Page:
Lessons in saying ‘no’ from the OpenGrounds Opening

If there’s one tangible tagline you can pin down on OpenGrounds it’s: connect, collaborate, create. Of course, there are a hundred other words you can affiliate with OpenGrounds: curiosity, innovation, cross-disciplinary, thought, studio. Because OpenGrounds embodies so many big concepts, it’s truly inspiring, but often hard to explain to others.

To me, the most poignant description of OpenGrounds is “thought-provoking”. To be honest, before getting involved in OpenGrounds I rarely considered how I might work with someone of another discipline to work on some innovative project. I always assumed that these types of enterprising, creative thoughts would pop into my head after graduation, when I entered the real world.

I hope that most of all, OpenGrounds inspires a bit of rebellion in UVA students.

OpenGrounds reminded me that although I’m in college, I’m in the real world, but better. It’s better because in the real world you don’t get any more free advice (or so I hear). I won’t speak for everyone, but personally, it’s easy to forget how many resources I have available to me and how many people I can bounce my ideas off of.

Well, the opening of OpenGrounds was certainly a night filled with bouncing ideas off of one another. “One another” included UVA administration, faculty, successful business people, artists, scholars, and students. The audience heard Rita Dove discuss her poetry about geometry, Doug Garland, now at Shazam, recount how many underestimated mobile phones, David Edwards explain his breathable chocolate product, and Richard Koshalek detail his journey in designing the Disney Opera Hall.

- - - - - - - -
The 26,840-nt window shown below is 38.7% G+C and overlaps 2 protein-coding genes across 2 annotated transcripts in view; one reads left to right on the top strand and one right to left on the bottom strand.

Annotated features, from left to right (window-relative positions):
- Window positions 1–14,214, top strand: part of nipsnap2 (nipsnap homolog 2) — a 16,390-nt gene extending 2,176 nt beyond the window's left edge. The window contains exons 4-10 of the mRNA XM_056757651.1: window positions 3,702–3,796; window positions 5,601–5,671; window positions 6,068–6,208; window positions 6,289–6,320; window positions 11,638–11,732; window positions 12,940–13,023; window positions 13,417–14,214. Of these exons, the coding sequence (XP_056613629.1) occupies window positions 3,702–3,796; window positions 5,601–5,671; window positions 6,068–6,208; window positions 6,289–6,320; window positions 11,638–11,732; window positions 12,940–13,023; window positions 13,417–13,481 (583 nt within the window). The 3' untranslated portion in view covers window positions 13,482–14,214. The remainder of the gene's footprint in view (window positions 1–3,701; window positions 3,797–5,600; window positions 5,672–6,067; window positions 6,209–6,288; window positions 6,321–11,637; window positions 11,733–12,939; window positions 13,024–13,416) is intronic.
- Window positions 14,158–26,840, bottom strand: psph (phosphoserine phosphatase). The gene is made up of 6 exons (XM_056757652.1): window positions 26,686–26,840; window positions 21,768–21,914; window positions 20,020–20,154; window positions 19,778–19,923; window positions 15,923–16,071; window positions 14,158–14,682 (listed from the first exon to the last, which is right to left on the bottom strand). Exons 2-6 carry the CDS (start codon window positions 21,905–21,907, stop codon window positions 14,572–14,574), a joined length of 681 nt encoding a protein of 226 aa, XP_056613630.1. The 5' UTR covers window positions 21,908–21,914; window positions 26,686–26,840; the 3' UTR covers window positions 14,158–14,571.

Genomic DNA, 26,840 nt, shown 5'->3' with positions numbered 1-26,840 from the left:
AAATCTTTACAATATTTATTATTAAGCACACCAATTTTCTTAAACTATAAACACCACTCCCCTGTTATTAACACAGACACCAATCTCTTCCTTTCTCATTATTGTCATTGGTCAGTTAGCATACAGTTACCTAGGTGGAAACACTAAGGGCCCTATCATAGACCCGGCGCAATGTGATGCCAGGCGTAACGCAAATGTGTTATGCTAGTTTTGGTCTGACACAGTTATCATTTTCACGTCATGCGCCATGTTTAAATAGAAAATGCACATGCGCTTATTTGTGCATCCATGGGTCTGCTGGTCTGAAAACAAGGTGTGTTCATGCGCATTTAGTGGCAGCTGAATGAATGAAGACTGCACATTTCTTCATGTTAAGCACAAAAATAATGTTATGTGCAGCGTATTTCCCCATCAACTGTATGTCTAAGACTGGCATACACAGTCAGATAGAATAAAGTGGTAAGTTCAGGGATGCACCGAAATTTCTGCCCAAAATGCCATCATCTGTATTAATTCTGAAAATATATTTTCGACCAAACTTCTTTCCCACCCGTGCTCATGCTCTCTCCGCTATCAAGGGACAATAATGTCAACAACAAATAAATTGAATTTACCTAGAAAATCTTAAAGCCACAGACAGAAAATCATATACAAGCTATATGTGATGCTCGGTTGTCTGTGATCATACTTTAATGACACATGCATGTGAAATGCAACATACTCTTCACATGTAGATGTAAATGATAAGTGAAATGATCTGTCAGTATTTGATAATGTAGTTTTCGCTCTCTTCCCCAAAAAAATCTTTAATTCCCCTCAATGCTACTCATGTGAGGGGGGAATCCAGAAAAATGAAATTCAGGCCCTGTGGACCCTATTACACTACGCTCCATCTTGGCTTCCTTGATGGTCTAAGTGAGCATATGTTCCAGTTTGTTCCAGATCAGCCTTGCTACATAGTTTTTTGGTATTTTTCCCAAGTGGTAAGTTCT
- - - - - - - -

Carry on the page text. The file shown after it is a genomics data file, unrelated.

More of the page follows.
Although each topic was different, I picked up a similar message weaved within each story: you must have the courage to say no. No? But that’s so negative! It seems counterintuitive, especially when discussing a place as inspiring as OpenGrounds. But it’s true; each person mentioned did something different because they had the courage to go against the grain.

Where do you think we would be today if Doug Garland and his company accepted the low mobile phone user estimates? Certainly not living in a world where you can compare prices, find out what song is playing, or find out how ugly you are on your phone. Yes, it’s true, the Ugly-O-Meter app does exist, but I wouldn’t recommend buying it.

David Edwards would not have invented breathable chocolate or breathable beefsteak if he had accepted that food is to be solid and to be consumed a certain way. Ok, well that’s great, but now he is working on breathable insulin to help those with diabetes.

If Richard Koshalek had listened to Mrs. Disney, the Disney Opera would be a small brick building. Now take a minute to google what the Disney Opera looks like and you’ll know that sometimes saying no produces great results.

And that’s inspiring. I hope that most of all, OpenGrounds inspires a bit of rebellion in UVA students. And I don’t mean that in a rude-anarchist type of way. I would love for students to begin thinking about the world they live in and how they can change it. I know I hadn’t until now because I was too wrapped up in everything else. I hope OpenGrounds breaks students away from the daily grind of assignments, exams, and deadlines and allows them to start thinking about how they can use their skills, and the skills of others, to think critically and create something wonderful.

Submitted by Agnes Pyrchla, fourth year Commerce student and participant in the OpenGrounds Student Advisory group.

Photography by Dan Addison. Check out more photos from the OpenGrounds Opening on our Facebook page!


One thought on “Lessons in saying ‘no’ from the OpenGrounds Opening

  1. Pingback: Danielle’s involvement with OpenGrounds: connect, collaborate, create! – GCom Grad Life

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